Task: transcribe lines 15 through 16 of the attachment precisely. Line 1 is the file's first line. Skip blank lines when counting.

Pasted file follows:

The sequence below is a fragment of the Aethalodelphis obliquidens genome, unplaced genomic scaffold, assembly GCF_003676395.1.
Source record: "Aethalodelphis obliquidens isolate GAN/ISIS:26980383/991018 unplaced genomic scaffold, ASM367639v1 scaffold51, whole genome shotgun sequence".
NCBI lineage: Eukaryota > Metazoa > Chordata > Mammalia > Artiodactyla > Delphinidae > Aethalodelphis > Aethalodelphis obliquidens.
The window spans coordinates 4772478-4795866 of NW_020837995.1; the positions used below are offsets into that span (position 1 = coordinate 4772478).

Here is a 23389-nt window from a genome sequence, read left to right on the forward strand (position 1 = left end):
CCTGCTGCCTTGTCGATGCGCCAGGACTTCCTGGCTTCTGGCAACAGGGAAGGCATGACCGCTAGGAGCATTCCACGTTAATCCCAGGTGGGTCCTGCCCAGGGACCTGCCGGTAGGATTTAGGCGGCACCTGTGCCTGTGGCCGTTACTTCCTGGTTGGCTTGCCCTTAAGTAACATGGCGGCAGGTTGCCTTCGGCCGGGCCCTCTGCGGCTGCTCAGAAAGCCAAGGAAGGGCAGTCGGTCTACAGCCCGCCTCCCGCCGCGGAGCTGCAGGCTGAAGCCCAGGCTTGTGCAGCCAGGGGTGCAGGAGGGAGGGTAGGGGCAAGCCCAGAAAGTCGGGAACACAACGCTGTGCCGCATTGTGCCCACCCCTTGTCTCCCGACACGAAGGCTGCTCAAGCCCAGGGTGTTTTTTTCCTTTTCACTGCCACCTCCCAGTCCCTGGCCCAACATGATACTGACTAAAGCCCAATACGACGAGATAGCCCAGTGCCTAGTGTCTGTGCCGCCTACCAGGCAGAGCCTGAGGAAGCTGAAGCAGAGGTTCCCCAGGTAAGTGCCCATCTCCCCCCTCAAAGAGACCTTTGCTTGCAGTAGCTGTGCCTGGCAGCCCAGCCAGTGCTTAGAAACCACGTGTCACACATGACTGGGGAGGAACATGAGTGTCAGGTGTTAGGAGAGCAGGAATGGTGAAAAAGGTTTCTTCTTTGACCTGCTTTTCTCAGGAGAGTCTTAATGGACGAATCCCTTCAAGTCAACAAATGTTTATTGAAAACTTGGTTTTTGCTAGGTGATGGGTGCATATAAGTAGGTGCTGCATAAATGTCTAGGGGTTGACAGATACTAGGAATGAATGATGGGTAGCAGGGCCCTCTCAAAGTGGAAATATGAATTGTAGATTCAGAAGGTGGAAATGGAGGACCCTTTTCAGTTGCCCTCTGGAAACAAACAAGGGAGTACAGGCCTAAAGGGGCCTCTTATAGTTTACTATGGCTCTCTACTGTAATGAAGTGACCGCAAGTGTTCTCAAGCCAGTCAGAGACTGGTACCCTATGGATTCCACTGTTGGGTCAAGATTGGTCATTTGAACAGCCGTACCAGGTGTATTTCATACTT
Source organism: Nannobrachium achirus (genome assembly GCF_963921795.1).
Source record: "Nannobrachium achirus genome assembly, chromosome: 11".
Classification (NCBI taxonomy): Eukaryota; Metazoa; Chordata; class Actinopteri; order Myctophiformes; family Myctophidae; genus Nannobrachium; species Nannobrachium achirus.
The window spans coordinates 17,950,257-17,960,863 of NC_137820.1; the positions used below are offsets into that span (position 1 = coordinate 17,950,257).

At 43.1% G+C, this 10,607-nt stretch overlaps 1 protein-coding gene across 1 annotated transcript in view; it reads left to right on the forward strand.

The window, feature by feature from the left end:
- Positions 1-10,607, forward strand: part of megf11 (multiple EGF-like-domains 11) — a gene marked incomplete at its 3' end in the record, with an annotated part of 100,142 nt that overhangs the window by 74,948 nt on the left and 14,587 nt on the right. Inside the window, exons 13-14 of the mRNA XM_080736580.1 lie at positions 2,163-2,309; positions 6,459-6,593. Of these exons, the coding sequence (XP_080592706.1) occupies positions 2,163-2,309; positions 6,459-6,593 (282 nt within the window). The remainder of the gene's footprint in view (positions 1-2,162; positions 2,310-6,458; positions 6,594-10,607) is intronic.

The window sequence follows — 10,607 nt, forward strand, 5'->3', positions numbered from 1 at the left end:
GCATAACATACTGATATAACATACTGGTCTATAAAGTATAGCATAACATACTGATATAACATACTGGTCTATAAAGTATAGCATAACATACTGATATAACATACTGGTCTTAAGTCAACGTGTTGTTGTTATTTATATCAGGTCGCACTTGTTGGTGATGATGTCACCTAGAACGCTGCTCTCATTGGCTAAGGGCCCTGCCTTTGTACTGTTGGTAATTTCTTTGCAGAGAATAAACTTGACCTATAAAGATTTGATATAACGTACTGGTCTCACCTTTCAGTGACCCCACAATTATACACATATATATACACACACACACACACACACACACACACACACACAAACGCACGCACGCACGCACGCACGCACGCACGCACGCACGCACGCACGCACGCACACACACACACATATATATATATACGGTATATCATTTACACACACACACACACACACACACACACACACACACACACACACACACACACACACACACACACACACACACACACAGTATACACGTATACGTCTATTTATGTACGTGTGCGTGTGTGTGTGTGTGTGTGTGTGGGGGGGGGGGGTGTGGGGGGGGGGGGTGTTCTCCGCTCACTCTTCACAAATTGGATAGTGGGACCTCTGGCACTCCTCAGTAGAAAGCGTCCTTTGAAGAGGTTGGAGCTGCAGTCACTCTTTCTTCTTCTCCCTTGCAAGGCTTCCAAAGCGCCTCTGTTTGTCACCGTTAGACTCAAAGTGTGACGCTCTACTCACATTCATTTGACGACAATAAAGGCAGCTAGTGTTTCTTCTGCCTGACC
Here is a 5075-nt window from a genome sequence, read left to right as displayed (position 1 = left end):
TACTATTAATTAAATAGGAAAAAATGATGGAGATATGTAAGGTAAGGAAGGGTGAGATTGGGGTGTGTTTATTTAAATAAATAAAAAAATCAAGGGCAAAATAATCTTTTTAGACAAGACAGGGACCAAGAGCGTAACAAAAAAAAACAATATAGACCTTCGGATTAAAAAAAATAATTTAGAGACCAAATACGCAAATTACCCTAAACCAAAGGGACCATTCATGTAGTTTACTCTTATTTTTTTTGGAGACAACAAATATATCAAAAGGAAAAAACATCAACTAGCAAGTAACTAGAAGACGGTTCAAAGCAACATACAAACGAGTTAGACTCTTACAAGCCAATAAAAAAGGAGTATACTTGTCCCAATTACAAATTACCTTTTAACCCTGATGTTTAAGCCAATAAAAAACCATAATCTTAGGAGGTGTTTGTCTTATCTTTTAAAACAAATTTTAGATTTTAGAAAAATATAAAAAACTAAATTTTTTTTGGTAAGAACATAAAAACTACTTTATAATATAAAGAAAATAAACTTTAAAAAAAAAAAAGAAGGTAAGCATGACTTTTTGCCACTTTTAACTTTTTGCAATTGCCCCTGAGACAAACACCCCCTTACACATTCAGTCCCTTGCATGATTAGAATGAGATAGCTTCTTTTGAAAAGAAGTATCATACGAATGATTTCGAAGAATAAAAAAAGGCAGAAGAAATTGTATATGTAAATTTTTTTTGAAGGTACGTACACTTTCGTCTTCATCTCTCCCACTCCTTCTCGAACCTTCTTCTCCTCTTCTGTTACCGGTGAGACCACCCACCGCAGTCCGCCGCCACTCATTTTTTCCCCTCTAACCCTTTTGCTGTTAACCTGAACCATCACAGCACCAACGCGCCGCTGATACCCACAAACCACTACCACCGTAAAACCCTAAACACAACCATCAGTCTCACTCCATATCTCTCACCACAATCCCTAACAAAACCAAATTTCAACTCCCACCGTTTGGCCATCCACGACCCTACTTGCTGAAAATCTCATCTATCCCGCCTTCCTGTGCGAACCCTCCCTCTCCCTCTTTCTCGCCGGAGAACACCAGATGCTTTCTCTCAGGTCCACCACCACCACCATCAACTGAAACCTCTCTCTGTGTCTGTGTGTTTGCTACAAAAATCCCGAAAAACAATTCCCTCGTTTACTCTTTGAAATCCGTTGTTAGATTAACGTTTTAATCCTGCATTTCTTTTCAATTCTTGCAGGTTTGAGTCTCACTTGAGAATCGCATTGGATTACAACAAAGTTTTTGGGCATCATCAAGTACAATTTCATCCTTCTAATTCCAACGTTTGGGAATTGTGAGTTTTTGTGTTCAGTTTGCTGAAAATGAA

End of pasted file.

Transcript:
GCATAACATACTGATATAACATACTGGTCTATAAAGTATAGCATAACATACTGATATAACATACTGGTCTATAAAGTATAGCATAACATACTGATATAACATACTGGTCTTAAGTCAACGTGTTGTTGTTATTTATATCAGGTCGCACTTGTTGGTGATGATGTCACCTAGAACGCTGCTCTCATTGGCTAAGGGCCCTGCCTTTGTACTGTTGGTAATTTCTTTGCAGAGAATAAACTTGACCTATAAAGATTTGATATAACGTACTGGTCTCACCTTTCAGTGACCCCACAATTATACACATATATATACACACACACACACACACACACACACACACACACAAACGCACGCACGCACGCACGCACGCACGCACGCACGCACGCACGCACGCACGCACACACACACACATATATATATATACGGTATATCATTTACACACACACACACACACACACACACACACACACACACACACACACACACACACACACACACACACACACACACACAGTATACACGTATACGTCTATTTATGTACGTGTGCGTGTGTGTGTGTGTGTGTGTGTGGGGGGGGGGGGTGTGGGGGGGGGGGGTGTTCTCCGCTCACTCTTCACAAATTGGATAGTGGGACCTCTGGCACTCCTCAGTAGAAAGCGTCCTTTGAAGAGGTTGGAGCTGCAGTCACTCTTTCTTCTTCTCCCTTGCAAGGCTTCCAAAGCGCCTCTGTTTGTCACCGTTAGACTCAAAGTGTGACGCTCTACTCACATTCATTTGACGACAATAAAGGCAGCTAGTGTTTCTTCTGCCTGACC
Here is a 5075-nt window from a genome sequence, read left to right as displayed (position 1 = left end):